NC Court of Appeals Provides Another Illustration of What is NOT
In general, a landowner seeking a conditional use permit ("CUP") from a local zoning board is entitled to issuance of the SUP if these legal conditions are met:
- The landowner satisfies presents "competent, material and substantial evidence" that all the requirements of the local ordinance are met and
- Opponents fail to rebut the landowners evidence with their own "competent, material and substantial evidence"
The North Carolina Court of Appeals recently issued an opinion in the case of Coswalld, LLC v. New Hanover County, 2021 NCCOA 596 (NC App., November 2, 2021) (unpublished). In that case, a local landowner owned a 30-acre parcel of land in New Hanover County and, through a developer, sought a special use permit (“SUP”) to develop 15.6 acres within this parcel. The development was proposed as a mixed-used development of the property, including multi-family apartment buildings with limited commercial uses. The proposal included two access points to the property.
Similar to many North Carolina zoning ordinances, the New Hanover County zoning ordinance required the Board of Commissioners to issue a SUP if the Board reaches each of the following conclusions based on findings of fact supported by competent, substantial, and material evidence presented at the hearing:
- That the use will not materially endanger the public health or safety if located where proposed and approved.
- That the use meets all required conditions and specifications of the Zoning Ordinance.
- That the use will not substantially injure the value of adjoining or abutting property, or that the use is a public necessity.
- That the location and character of the use if developed according to the plan as submitted and approved will be in harmony with the area in which it is to be located and in general conformity with the Comprehensive Land Use Plan for New Hanover County.
In Coswalld, the developer presented competent, substantial, and material evidence establishing all four requirements for issuance of the SUP.
Opponents of the development focused on the development's potential danger to public health and safety. Among other concerns, opponents highlighted the potential for the development to increase traffic congestion. In looking at the evidence presented, the Court of Appeals rejected all the opponent's evidence as not being competent, substantial, or material.Lack of Competent Evidence
In general, "competent" evidence in SUP cases means expert opinion evidence. The Coswalld developer presented a traffic impact analysis prepared by an expert witness -- an engineer with training, education, and expertise with respect to how developments impact traffic volume and flows. The report contained traffic data and statistical modeling. The engineer testified under oath and presented his report at the hearing.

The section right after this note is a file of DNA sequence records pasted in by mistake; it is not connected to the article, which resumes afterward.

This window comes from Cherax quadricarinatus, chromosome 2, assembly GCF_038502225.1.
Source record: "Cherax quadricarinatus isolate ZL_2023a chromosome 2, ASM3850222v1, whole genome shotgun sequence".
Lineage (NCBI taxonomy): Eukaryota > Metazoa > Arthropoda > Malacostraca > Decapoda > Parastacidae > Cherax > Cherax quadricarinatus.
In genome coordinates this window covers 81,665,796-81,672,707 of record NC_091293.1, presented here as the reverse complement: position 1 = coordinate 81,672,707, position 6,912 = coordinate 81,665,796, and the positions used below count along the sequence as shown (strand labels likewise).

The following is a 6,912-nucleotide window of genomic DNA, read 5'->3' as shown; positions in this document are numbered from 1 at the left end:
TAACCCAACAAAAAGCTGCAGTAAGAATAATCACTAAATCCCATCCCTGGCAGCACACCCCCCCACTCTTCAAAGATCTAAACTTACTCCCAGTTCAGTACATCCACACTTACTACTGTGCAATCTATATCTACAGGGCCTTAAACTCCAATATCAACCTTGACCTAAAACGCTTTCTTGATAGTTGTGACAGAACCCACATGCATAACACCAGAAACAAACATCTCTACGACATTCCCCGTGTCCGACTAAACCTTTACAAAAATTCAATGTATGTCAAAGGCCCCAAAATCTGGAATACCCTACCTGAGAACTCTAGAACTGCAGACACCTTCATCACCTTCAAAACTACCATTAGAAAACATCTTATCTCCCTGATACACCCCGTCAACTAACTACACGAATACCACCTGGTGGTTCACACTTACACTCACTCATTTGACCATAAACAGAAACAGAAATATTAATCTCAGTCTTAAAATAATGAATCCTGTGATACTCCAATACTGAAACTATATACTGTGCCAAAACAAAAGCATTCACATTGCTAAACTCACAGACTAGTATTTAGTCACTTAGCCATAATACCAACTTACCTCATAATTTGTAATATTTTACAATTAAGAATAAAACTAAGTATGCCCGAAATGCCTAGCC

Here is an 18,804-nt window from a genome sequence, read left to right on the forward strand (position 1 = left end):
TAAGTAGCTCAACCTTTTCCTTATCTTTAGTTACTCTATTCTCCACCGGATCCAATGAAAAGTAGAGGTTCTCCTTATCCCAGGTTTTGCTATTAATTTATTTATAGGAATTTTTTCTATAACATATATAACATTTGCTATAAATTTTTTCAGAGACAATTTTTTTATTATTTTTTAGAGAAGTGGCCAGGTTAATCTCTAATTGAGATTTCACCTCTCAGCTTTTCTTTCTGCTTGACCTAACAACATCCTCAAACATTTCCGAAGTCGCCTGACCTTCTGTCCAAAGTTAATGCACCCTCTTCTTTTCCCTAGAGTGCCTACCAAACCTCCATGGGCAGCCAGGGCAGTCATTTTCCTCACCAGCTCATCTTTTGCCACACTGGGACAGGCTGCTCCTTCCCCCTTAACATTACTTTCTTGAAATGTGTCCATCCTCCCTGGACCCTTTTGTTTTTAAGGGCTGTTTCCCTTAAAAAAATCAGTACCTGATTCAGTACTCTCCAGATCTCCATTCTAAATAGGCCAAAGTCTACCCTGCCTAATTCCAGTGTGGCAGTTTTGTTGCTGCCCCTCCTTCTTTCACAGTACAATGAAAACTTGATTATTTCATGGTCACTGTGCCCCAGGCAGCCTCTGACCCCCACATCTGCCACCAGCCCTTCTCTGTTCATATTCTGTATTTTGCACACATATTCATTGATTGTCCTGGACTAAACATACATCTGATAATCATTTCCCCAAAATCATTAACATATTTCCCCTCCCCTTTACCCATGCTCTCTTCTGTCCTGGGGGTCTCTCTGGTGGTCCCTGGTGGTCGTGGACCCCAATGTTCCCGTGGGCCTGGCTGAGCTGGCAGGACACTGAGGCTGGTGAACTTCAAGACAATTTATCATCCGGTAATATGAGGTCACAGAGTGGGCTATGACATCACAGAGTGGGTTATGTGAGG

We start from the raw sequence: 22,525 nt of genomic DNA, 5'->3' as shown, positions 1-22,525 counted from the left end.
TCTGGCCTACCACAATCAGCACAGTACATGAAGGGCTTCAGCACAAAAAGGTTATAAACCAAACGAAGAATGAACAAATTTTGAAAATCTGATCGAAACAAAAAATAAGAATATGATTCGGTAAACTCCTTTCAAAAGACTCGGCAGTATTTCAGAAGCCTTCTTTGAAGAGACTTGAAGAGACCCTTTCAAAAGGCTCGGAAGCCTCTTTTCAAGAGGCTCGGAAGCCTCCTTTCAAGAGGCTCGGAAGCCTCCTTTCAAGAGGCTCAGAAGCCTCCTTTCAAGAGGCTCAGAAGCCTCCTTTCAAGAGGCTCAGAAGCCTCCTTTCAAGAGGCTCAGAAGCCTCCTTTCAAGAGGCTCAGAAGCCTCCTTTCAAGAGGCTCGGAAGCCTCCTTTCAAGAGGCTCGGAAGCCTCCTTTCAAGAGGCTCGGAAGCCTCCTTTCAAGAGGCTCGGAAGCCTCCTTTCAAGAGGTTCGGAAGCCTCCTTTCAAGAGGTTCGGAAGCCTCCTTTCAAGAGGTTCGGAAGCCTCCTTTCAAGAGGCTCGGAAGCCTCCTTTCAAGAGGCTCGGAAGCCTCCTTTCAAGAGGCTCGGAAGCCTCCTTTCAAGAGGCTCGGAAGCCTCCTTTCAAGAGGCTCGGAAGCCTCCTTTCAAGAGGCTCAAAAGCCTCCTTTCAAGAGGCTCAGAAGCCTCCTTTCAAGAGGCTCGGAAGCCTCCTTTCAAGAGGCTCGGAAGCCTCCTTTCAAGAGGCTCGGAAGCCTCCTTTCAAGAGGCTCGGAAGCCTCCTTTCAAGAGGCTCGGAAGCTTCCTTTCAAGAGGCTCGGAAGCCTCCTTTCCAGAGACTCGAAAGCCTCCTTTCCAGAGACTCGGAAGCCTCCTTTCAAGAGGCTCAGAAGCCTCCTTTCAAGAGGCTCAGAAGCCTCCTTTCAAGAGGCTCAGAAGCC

By contrast, the opponents presented only non-expert opinion testimony from local residents. The law calls these "lay opinions." However, both North Carolina cases and statutes prohibit use of lay opinion testimony. See N.C. Gen. Stat. § 160A-393(k)(3)(b) (2019) (providing that "competent evidence" shall "not be deemed to include the opinion testimony of lay witnesses as to [whether] . . . [t]he increase in vehicular traffic resulting from a proposed development would pose a danger to public safety."
Because only lay opinions were provided by the opponents, their evidence was not "competent evidence."Lack of Substantial Evidence
Further, even if the opponent's evidence had been expert evidence, the Court of Appeals concluded that the evidence would not have been "substantial." For example, there were several opinions predicting that the development would increase traffic, but no data or modeling was generated or presented showing how much the traffic would purportedly increase. Further, a mere increase in traffic does not necessarily mean more congestion or an increase in hazards that would materially endanger public safety.Lack of Material Evidence
For evidence to be "material," it must "connect up" logically to the development at issue. In Coswalld, many of the opponents focused on the poor condition of the roads that would provide access to the development. However, the Court of Appeals noted that, even if the access roads were in poor condition, this evidence was not material. The developer seeking the SUP did not own the access roads and had no legal right, ability, or obligation to remedy the alleged poor condition of the roads. This evidence was not material because, as the court stated, "[r]regardless of whether the special use permit was issued, [the access] Road would have been in poor condition."Contact Experienced Mecklenburg County Land Use Attorneys Today
For more information, and to schedule a confidential consultation with experienced and dedicated zoning and land use attorneys in Charlotte, contact Arnold & Smith, PLLC. Use our “Contact” page or give us a call at 704-370-2828. We handle land use, zoning, and condemnation legal matters in Mecklenburg County and elsewhere in North Carolina. We have offices in Charlotte, Lake Norman, and Union County.